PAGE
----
What’s it about? Kaina lives on the Canopy, far above the Earth; while there were once other villages, his small family is all that remains. Princess Ririha lives far below on the great Snow Sea and is desperately searching for a way to save her home. When the two cross paths, they begin a dangerous journey to try and find a future for their world.
It’s tough to be an all-CGI anime airing at the same time as something from Studio Orange. Kaina doesn’t look bad by any stretch—in fact it renders the uncanny landscapes of its post-apocalyptic world with an uncanny beauty—but its human figures are rather functional at best. Their facial expressions have a stiffness to them, and at one point when Ririha takes a bad fall it looks like she’s been bounced along the environment by a mouse cursor. Polygon Pictures has a skill set, and people just aren’t it.
It’s to Kaina’s benefit, then, that its environment is basically the whole of the story. This is a “humans fucked up the planet” story nodding back to the days of Nausicaa of the Valley of the Wind (and reality), and the worldbuilding is easily the most engaging part of the story thus far. I love stories of far future societies that have turned unexpected elements of modern culture into lore—here, metal signs (broadly categorized as “billboards”) were the only surviving piece of human writing that people seem to know about, passed down to designated “signreaders” from generation to generation. This, in addition to being a handy shot with a hookshot, is Kaina’s main skill.
I was able to peek ahead a little thanks to a screener copy for this series, at least as much as episode two; and Ririha, unfortunately, hasn’t gotten nearly as much to do yet. The plot seems structured to allow Kaina and Ririha to balance one another out, each with skills the other needs in order to make it on their perilous journey. There are multiple lines about how Ririha has planned the expedition that introduces her in the first episode, while others comment about her determined, decisive expression. Unfortunately, because she’s currently the fish out of water, a lot of what she gets to do in practice is ask lore questions and stumble into danger that Kaina needs to save her from.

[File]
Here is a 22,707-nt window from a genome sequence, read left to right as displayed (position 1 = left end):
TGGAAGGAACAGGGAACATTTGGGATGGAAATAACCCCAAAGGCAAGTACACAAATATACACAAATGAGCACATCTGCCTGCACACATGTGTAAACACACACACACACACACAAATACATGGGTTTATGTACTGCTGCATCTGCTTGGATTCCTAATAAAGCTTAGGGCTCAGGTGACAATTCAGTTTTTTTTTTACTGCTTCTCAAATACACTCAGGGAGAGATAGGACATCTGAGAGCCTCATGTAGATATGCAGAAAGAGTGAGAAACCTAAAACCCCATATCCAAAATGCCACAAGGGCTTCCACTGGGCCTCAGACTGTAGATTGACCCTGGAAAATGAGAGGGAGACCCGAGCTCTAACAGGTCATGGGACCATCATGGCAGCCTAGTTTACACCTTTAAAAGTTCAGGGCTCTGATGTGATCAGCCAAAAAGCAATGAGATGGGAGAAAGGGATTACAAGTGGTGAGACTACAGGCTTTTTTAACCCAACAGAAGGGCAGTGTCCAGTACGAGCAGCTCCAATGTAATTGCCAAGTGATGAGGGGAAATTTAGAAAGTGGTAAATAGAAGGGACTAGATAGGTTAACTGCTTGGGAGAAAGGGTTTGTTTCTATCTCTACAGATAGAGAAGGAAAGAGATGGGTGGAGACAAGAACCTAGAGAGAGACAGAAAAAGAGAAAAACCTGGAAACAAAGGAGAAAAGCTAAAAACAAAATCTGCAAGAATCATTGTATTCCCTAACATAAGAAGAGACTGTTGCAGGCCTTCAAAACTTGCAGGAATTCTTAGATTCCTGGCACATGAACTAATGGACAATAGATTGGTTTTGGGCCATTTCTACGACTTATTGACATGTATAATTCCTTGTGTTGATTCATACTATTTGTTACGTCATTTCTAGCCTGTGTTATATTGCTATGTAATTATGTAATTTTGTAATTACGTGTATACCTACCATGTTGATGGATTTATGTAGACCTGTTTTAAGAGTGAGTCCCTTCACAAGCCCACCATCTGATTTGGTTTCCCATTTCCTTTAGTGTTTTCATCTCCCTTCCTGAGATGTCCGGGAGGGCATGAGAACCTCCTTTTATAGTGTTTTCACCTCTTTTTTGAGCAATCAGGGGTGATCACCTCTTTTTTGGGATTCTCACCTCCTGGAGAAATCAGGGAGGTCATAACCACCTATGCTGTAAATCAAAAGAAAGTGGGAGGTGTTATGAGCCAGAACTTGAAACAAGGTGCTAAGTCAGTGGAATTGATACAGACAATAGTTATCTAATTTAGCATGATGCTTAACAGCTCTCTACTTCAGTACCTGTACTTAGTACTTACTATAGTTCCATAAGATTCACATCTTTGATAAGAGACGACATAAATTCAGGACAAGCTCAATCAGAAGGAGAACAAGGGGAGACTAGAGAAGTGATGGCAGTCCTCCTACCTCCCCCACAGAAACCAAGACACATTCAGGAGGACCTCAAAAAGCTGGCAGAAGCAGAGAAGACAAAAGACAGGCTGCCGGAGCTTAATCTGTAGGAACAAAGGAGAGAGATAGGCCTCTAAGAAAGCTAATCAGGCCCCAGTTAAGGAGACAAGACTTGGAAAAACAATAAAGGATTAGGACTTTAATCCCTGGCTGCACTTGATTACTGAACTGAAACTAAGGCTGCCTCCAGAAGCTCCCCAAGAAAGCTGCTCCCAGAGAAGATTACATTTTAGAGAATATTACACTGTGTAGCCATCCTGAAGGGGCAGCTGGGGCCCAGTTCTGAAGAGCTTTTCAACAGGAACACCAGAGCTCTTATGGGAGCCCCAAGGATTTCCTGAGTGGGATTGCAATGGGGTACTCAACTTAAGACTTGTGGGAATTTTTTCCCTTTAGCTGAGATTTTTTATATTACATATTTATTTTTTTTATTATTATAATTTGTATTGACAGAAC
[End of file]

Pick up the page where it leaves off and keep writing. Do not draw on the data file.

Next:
In theory this situation will reverse once they get closer to Ririha’s home and Kaina is suddenly the one without any clue of what to do, and I really hope the series manages that shift—I have definitely been burned before though, on series that have a lot of dialogue telling me that someone is a Strong Female Character (never mind a complex one…) only for her to become more of an escort mission for the more important male lead. But keep in mind, that is very possibly preemptive cynicism. It’s too early on to say the series has failed Ririha (and fortunately the opening hints at some more female characters).
What I can already say I don’t love is the weird commentary from Kaina’s elderly family about how the appearance of a girl definitely means she and Kaina are going to bone. Sure, most of us have probably fielded weird relationship questions from relatives that seriously jump the gun, but Kaina’s total lack of objection (and Ririha’s low level discomfort) plus the fairly dire situation made it feel way more awkward than charming. Plus it lays out the show’s cards much too fast. Sure, this kind of show more or less presumes the leads will fall in love thanks to their intense bonding experience, but if you get on your megaphone and scream “THE HETEROS ARE GOING TO BREED” then it preemptively kneecaps my investment in seeing them develop a rapport. What does their emotional compatibility matter if their union is preordained by “must preserve the future of the human race”? At least the concept of fanservice is well beyond the visual limitations.
As an environmentalist narrative, there’s appeal here. I want to see more of the strange world the characters find themselves in…it’s just a shame I can’t summon more than bland neutrality about the characters themselves.